Published on 20th March 2021
Minutian – Magical Thinking
The third album from Finns Minutian has been a long time coming, but it’s absolutely been worth the wait. I first became aware of the band after the release of their second album, Inwards, which has remained a firm favourite of mine ever since. After quite a few listens, I think this new album, Magical Thinking, might be even better. The band, while still showing their influences (Oceansize, Tool, King Crimson), seem to have settled into a sound that is more their own. There is a fullness and richness that, while not exactly lacking on Inwards, is more evident here.
Of the three bands I mentioned as influences above, Oceansize is the most obvious for me, its shadow remaining over Magical Thinking, but it is nowhere near as overt as it was for Inwards and debut album Repercussions. But Minutian never sounded derivative of Oceansize, so much as you could hear how that band informed some of the sound and structure of Minutian’s music. Having said that, they are not a band you’d ever mistake for Oceansize anyway. The vocals alone would put paid to that, with a distinctly Scandinavian sound (yes, I know Finland is technically not a Scandinavian country) that I suspect would make it impossible for someone to listen to and not guess their approximate origin.
Inwards was quite a melancholy album, which is perhaps not so much down to the Oceansize influence as the circumstances surrounding its creation. Minutian’s guitarist Jaakko Jernberg died in 2012, the band dealing with their loss by writing new material describing the “inward” journey of grief and loss, and dedicating the results to Jernberg’s memory. The album closed with Redeemer, with both lyrics and music by Jernberg. It was obviously a very personal album, and Magical Thinking still feels personal to an extent, but not specifically to the band so much as universally. Yes, universally personal might seem a bit of an oxymoron, but bear with me here.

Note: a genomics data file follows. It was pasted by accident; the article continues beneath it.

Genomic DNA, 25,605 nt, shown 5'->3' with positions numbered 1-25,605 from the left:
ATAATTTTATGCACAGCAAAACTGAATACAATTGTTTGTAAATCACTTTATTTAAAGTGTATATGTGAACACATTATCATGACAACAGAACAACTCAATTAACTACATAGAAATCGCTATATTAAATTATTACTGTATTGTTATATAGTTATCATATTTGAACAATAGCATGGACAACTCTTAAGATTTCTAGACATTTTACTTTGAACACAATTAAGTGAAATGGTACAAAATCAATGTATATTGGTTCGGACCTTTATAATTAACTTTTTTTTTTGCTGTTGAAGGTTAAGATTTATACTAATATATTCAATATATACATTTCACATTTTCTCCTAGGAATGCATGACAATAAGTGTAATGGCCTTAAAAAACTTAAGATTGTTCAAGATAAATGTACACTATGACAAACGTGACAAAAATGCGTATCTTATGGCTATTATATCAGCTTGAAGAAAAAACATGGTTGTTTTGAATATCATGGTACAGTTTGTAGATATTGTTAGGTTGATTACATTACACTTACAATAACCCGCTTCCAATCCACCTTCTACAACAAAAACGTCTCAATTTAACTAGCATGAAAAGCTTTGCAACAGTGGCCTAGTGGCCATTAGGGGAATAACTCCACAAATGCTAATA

Where Inwards was melancholic, Magical Thinking is more anxious. Indeed, if I did not know from their frequent Facebook updates how long this album has been coming, I might think it was a direct response to the events of last year and how they have affected the collective mental health of society. The songs of Magical Thinking seem to describe the anxieties, frustrations and worries that people have experience over the past year or so. There are lyrical descriptions of anxiety attacks, of feelings of guilt and uselessness; and of second guessing how others are thinking of you. It’s hard to imagine there won’t be at least one song that resonates with any listener of this album.
Opening song Alien Reflection does an excellent job of both introducing the nebulous concept of the album and the updated sound of the band. This is a heavier, groovier Minutian, and the band let us know from the very first song. A feeling I always had with Minutian is only reinforced by this song, and this album. I don’t know if it is actually the case, but the songs feel like they are built from the rhythm section up. The drumming of Antti Ruokola, especially, dominates, and feels like it was there before anything else, with the song built around it. Regardless, I love Ruokola’s drumming, and it contributes a lot to why I enjoy Minutian so much. Alien Reflection is almost a musical description of an anxiety attack. It’s brutal and brilliant.